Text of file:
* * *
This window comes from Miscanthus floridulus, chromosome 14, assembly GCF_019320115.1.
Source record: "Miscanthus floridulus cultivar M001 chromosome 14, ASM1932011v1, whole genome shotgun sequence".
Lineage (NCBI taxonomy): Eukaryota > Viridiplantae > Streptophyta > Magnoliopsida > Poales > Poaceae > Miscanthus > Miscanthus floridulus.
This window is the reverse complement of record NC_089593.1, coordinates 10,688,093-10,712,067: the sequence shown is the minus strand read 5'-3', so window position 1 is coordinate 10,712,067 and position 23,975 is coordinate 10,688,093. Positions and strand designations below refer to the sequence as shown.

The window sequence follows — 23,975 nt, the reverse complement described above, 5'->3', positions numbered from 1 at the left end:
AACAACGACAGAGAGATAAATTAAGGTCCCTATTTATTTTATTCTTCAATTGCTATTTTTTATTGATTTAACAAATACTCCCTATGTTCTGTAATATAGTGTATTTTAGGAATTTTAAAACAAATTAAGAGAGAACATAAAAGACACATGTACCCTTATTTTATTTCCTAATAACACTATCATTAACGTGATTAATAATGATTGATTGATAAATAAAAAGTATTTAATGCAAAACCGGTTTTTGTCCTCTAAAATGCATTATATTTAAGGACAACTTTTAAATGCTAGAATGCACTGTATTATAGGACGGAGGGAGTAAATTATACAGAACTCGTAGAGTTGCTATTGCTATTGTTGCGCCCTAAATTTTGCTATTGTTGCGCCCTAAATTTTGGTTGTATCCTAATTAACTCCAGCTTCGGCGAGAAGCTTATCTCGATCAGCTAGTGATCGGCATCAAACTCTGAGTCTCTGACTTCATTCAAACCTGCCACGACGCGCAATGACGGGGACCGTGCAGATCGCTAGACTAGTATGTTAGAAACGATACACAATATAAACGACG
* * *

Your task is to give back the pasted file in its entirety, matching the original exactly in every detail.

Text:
This window comes from Miscanthus floridulus, chromosome 14, assembly GCF_019320115.1.
Source record: "Miscanthus floridulus cultivar M001 chromosome 14, ASM1932011v1, whole genome shotgun sequence".
Lineage (NCBI taxonomy): Eukaryota > Viridiplantae > Streptophyta > Magnoliopsida > Poales > Poaceae > Miscanthus > Miscanthus floridulus.
This window is the reverse complement of record NC_089593.1, coordinates 10,688,093-10,712,067: the sequence shown is the minus strand read 5'-3', so window position 1 is coordinate 10,712,067 and position 23,975 is coordinate 10,688,093. Positions and strand designations below refer to the sequence as shown.

The window sequence follows — 23,975 nt, the reverse complement described above, 5'->3', positions numbered from 1 at the left end:
AACAACGACAGAGAGATAAATTAAGGTCCCTATTTATTTTATTCTTCAATTGCTATTTTTTATTGATTTAACAAATACTCCCTATGTTCTGTAATATAGTGTATTTTAGGAATTTTAAAACAAATTAAGAGAGAACATAAAAGACACATGTACCCTTATTTTATTTCCTAATAACACTATCATTAACGTGATTAATAATGATTGATTGATAAATAAAAAGTATTTAATGCAAAACCGGTTTTTGTCCTCTAAAATGCATTATATTTAAGGACAACTTTTAAATGCTAGAATGCACTGTATTATAGGACGGAGGGAGTAAATTATACAGAACTCGTAGAGTTGCTATTGCTATTGTTGCGCCCTAAATTTTGCTATTGTTGCGCCCTAAATTTTGGTTGTATCCTAATTAACTCCAGCTTCGGCGAGAAGCTTATCTCGATCAGCTAGTGATCGGCATCAAACTCTGAGTCTCTGACTTCATTCAAACCTGCCACGACGCGCAATGACGGGGACCGTGCAGATCGCTAGACTAGTATGTTAGAAACGATACACAATATAAACGACG